A Jermain Defoe goal dragged England away from the World Cup abyss and back on the path to glory.
The Tottenham striker nudged home the first-half winner that sent his team into the last 16.
Landon Donovan's stoppage-time effort in Pretoria meant the outcome was not exactly what England wanted, as it sends them to Bloemfontein on Sunday and leaves them in the same quarter of the draw as Diego Maradona's dangerous Argentinians.
But the main thing is they are still there, and Fabio Capello can at least look back on the result with satisfaction, given his decision to select Defoe above the non-scoring talents of Emile Heskey.
But there was so much more to cherish.
With the notable exception of Wayne Rooney, who did not look impressed to be replaced by Joe Cole, and the fact their goals difference read only one, England found themselves again, producing all the verve and fire their manager knows they are so capable of.
Days of rancour gave way to the sheer exhilaration of seeing a team play in the manner of old and though their profligacy ensured there were some nervy moments to survive before victory could be achieved, in the end they made it.
The men who combined to give England that crucial, crucial goal were both exorcising a personal ghost.
It has almost been forgotten it is so long ago but right at the beginning of England's World Cup, Defoe was a starter for Capello.
Hauled off after a goalless 45 minutes against Andorra in Barcelona, Defoe was condemned to the role of impact substitute for the remainder of the qualifiers, admittedly scoring three times in the process.
Milner's wound is much fresher. Always a Capello favourite, the Aston Villa man was asked to plug a hole on the left of England's midfield for the opening encounter with the United States.
Given a right old chasing by Carlos Bocanegra, the 24-year-old was hauled off after half an hour and must have wondered if he would see any more action in South Africa.
Capello is intensely loyal though. Deciding he needed more solidity defensively than Aaron Lennon can provide, the Italian turned to Milner for the right-sided role.
His early contribution was riddled with mistakes. But the cross he swung deep into the Slovenia box midway through that opening period was almost Beckham-esque.
Defoe had made his way into the danger zone, like any instinctive marksman would, got just in front of Marko Suler and stuck out his leg, prodding the ball goalwards with enough power to get it past Samir Handanovic, who did nearly make a save.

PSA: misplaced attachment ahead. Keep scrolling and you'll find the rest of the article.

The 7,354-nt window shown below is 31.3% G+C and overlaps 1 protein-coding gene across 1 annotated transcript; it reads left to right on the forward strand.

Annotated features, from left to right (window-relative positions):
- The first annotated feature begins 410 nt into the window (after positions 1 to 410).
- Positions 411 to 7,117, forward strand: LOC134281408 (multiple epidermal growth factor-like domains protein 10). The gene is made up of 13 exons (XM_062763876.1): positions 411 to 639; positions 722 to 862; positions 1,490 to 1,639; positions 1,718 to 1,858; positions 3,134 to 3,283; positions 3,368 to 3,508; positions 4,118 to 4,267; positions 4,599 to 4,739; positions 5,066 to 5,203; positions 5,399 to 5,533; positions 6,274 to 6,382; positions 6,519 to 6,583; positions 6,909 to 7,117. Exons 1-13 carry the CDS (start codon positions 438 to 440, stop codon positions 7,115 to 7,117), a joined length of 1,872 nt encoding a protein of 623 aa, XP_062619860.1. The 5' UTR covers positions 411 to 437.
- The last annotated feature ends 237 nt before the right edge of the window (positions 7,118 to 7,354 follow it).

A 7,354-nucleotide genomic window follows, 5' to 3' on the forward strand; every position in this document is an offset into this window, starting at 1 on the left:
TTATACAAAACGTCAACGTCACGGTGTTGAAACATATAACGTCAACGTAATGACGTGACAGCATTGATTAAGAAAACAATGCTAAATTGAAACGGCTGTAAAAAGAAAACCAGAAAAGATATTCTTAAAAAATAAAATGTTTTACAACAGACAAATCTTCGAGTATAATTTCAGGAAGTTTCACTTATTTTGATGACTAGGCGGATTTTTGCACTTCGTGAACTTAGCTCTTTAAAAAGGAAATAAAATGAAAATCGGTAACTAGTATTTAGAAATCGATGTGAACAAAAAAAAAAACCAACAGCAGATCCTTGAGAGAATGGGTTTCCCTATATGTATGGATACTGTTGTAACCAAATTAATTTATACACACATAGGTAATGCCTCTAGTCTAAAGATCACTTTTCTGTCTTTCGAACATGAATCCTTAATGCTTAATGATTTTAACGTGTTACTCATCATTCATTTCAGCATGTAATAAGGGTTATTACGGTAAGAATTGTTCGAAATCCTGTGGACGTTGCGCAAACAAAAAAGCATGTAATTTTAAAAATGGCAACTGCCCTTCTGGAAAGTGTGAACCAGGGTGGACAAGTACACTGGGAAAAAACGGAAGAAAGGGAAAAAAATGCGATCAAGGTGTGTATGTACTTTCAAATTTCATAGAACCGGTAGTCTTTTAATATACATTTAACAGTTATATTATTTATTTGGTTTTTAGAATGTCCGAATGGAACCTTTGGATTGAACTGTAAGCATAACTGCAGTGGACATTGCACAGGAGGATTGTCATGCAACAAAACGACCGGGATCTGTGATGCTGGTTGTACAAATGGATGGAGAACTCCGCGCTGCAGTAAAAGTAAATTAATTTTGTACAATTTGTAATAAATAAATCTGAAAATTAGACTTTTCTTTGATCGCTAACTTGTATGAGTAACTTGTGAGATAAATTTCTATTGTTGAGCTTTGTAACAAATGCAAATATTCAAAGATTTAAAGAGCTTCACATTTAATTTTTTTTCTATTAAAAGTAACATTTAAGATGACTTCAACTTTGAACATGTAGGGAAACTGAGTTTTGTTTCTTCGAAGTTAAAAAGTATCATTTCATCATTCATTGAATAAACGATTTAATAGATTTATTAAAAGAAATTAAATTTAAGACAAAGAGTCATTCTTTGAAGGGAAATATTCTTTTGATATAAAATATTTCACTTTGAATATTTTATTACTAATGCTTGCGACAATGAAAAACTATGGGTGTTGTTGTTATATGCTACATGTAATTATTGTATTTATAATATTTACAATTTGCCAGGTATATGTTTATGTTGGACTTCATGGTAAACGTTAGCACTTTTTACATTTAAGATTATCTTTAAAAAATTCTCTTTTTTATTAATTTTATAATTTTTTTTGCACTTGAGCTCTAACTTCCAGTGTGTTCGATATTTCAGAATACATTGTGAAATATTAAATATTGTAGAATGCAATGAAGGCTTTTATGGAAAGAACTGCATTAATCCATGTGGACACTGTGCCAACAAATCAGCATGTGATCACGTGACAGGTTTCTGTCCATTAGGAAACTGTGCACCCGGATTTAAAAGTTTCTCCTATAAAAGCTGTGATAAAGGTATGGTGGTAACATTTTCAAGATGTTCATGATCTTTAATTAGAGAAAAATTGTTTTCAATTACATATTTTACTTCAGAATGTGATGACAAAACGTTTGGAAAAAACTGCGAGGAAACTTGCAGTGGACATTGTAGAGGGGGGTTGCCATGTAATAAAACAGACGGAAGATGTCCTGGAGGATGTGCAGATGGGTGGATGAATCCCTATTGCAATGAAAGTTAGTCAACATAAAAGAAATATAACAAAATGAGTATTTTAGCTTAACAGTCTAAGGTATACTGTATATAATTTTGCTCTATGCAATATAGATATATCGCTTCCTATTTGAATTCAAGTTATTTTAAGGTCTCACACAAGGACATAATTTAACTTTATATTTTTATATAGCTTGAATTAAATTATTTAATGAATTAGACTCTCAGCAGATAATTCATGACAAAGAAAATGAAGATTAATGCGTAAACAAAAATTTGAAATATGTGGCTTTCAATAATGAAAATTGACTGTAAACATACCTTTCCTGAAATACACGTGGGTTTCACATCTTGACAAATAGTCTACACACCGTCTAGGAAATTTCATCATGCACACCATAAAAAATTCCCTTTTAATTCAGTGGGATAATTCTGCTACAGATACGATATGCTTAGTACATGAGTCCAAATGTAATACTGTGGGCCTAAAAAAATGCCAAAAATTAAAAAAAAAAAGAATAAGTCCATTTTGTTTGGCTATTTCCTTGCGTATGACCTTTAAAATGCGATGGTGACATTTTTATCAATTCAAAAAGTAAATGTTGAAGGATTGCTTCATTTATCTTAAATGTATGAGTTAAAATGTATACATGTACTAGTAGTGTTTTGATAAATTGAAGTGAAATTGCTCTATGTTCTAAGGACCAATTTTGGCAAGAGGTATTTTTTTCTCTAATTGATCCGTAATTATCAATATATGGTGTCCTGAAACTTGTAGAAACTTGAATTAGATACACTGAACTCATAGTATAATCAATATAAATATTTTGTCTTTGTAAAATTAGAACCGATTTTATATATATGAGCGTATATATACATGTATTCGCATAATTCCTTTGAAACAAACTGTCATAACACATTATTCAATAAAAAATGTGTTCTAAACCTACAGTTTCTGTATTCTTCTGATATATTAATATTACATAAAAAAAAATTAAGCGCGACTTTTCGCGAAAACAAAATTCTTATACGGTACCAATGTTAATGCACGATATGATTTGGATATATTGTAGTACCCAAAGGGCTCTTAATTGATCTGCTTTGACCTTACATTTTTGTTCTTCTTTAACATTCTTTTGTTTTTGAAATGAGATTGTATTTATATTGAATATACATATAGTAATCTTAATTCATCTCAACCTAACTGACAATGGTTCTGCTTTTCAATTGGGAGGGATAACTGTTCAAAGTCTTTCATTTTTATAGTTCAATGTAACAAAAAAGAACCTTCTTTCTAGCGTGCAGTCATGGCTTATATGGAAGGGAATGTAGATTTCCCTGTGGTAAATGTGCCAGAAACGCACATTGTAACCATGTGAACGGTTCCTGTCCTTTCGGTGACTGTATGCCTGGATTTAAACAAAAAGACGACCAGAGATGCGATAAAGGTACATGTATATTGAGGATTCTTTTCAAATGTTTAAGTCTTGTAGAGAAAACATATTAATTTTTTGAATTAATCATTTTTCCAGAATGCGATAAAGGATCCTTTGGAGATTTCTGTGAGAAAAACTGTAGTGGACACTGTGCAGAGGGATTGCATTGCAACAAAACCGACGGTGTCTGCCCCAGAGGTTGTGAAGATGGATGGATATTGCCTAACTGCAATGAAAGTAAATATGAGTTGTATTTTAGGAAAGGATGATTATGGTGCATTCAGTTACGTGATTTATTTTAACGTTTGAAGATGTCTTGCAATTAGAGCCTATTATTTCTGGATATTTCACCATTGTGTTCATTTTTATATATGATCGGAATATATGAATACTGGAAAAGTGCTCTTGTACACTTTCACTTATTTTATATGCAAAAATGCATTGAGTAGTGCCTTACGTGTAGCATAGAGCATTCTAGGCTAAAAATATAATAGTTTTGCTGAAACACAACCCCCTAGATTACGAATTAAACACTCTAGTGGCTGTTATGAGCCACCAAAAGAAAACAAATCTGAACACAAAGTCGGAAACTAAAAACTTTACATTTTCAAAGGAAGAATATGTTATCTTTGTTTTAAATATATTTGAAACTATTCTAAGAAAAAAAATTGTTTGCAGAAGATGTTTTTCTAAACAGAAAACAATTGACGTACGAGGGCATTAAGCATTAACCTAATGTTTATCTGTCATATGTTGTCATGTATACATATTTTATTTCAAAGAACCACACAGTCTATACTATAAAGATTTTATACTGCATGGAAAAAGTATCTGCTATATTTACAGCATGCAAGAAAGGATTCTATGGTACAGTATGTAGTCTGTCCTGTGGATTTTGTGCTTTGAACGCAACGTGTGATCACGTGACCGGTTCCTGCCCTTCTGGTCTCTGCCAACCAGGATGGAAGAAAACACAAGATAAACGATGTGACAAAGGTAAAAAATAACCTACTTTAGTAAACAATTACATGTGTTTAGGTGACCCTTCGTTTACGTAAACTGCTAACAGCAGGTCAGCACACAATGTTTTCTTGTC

It had taken Defoe 23 minutes to achieve what Heskey had managed once in eight years; a competitive goal.
Visibly, the pressure lifted from English shoulders.
The high-tempo, quick passing, tigerish pressing game Capello had yearned for, and which temperatures of a South African winter suit so well suddenly appeared, and so did the opportunities.
Frank Lampard and skipper Steven Gerrard had the first couple before half-time, the Liverpool man knowing he would have scored if he had put more power behind a side-footed effort that failed to beat Handanovic after a hitherto quiet Rooney had provided the superb square ball.
Capello cut a frustrated figure when, eight yards out and completely unmarked, Defoe made no contact after Barry had lofted a pass into a Slovenia penalty area in a state of confusion thanks to some selfless running from Rooney.
John Terry brought a brilliant save out of Handanovic when he rose to meet Barry's corner at the far post before Rooney struck the base of a post after his unchecked run into the penalty area had been spotted by Lampard.
It was sumptuous fare lifted directly from the Premier League, the kind of football that prompted Capello to make his "crazy" claim that England could reach the final of this grand and prestigious tournament in Soccer City on July 11.
In a week for apologies and forgiveness, the England supporters responded by showing they bore no hard feelings for Rooney's rant in Cape Town by chanting his name with gusto, although on the second occasion it was for their talisman's exit - unhappily - to make way for Joe Cole to make his long-awaited bow.
Amid the euphoria at finding a team, one fairly large problem was being overlooked. England's lead remained stuck at one and could so easily be snatched away.
Had first Terry, then Glen Johnson, not thrown themselves in front of Slovenian shots, the smallest country in the tournament would have had their equaliser and England would have been out.
For Slovenia, events elsewhere would give them cause for huge regret. For England, pride was restored - and a sigh of relief could be breathed.